I wrote orchids off years ago, thinking they were simply too complicated and that I would never be able to keep one alive. WRONG! OK, I didn't even know this was an orchid when I pulled it out of a dumpster near my place up north. A neighbor saw me rescuing it and as it turned out, she was the one who threw it away in the first place, thinking it had gotten too big. After we had a chat during which she told me that it was an orchid, and I told her she could propagate it by division to maintain the wanted size, she ended up taking it back and dividing it, but she gave me a generous handful of the pseudobulbous stem thingees, which I dumped in a bucket filled with a couple inches of water and put in the back of my mini-van for a few weeks. Poor little neglectlings!
When I finally got around to taking them out of the car, I washed them off and covered the roots and part of the rhizomes with water in some see-through containers that were bigger around at the base than the top so that the water would not evaporate so fast. Then I went of on a road trip knowing that when I returned they would either be alive or dead. One or the other! Two years later, after sporadic topping off with fresh water, they are all still alive, and what a surprise it was for me to see that one of them has a flower.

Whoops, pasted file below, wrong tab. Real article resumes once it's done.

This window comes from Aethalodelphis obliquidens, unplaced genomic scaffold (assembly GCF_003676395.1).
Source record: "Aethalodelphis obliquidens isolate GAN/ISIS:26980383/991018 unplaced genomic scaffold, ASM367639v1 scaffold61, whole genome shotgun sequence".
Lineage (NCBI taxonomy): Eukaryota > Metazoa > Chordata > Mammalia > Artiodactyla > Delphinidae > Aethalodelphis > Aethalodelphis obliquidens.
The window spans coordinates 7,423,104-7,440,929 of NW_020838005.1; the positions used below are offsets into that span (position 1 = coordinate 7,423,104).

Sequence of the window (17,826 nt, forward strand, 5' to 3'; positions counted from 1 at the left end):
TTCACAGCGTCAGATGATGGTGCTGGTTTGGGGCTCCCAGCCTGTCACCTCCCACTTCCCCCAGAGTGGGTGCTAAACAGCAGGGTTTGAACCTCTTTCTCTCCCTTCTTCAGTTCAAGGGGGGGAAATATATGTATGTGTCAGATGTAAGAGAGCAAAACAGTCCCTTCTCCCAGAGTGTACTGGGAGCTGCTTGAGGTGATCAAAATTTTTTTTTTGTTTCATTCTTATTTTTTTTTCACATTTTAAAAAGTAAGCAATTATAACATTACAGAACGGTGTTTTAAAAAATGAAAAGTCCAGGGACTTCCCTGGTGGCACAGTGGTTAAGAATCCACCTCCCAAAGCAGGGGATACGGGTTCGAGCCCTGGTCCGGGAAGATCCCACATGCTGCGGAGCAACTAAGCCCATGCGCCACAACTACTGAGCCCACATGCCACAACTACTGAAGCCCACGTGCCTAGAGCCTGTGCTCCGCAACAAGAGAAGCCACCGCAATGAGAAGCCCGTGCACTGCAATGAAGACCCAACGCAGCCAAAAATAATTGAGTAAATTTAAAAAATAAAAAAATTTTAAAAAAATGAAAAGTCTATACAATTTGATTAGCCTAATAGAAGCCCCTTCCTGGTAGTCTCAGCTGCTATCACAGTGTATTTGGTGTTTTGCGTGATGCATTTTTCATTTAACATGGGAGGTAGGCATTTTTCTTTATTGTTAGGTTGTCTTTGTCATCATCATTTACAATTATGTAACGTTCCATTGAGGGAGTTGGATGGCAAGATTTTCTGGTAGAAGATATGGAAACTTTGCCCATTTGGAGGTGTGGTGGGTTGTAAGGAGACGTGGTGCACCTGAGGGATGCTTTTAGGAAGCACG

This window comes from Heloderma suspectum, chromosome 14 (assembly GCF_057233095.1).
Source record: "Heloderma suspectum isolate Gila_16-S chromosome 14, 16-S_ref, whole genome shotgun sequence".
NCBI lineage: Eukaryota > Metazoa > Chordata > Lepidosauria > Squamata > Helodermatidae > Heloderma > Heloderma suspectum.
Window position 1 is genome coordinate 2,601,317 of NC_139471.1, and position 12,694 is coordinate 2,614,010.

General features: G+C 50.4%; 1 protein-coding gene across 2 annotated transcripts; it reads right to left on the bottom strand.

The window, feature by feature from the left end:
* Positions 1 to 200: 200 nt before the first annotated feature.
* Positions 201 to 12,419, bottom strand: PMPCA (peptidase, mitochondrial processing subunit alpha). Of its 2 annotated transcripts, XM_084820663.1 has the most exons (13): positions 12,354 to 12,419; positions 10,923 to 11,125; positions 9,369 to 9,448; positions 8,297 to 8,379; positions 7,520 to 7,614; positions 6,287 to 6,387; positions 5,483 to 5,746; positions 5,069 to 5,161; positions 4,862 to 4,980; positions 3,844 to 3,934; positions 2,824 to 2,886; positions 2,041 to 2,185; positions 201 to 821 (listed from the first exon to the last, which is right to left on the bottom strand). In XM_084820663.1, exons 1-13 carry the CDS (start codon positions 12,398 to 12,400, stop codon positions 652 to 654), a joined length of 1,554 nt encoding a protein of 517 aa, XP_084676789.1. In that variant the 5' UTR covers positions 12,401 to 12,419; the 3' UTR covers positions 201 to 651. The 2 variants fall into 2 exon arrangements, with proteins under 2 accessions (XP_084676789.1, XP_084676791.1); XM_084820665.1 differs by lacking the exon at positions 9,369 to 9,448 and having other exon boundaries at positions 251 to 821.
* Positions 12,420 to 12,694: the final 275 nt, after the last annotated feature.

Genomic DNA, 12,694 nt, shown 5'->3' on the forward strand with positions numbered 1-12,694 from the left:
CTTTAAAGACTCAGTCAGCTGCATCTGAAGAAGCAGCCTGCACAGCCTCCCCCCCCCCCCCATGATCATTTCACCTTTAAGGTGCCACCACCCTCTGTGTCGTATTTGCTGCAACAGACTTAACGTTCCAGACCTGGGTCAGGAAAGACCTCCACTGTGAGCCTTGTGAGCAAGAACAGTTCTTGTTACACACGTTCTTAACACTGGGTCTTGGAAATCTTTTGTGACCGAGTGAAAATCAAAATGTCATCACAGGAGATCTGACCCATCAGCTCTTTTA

No, I don't even know what kind of orchid it is, except that due to the fact that it is still alive, growing in water, and flowered, my first thought was that it is probably a lady slipper (subfamily Cypripedioideae with genera Paphiopedilum, Phragmipedium, Cypripedium, Mexipedium and Selenipedium)
I do know that it is terrestrial and sympodial, meaning that it can live on the ground instead of in the air, and it that it stores water in pseudobulbs.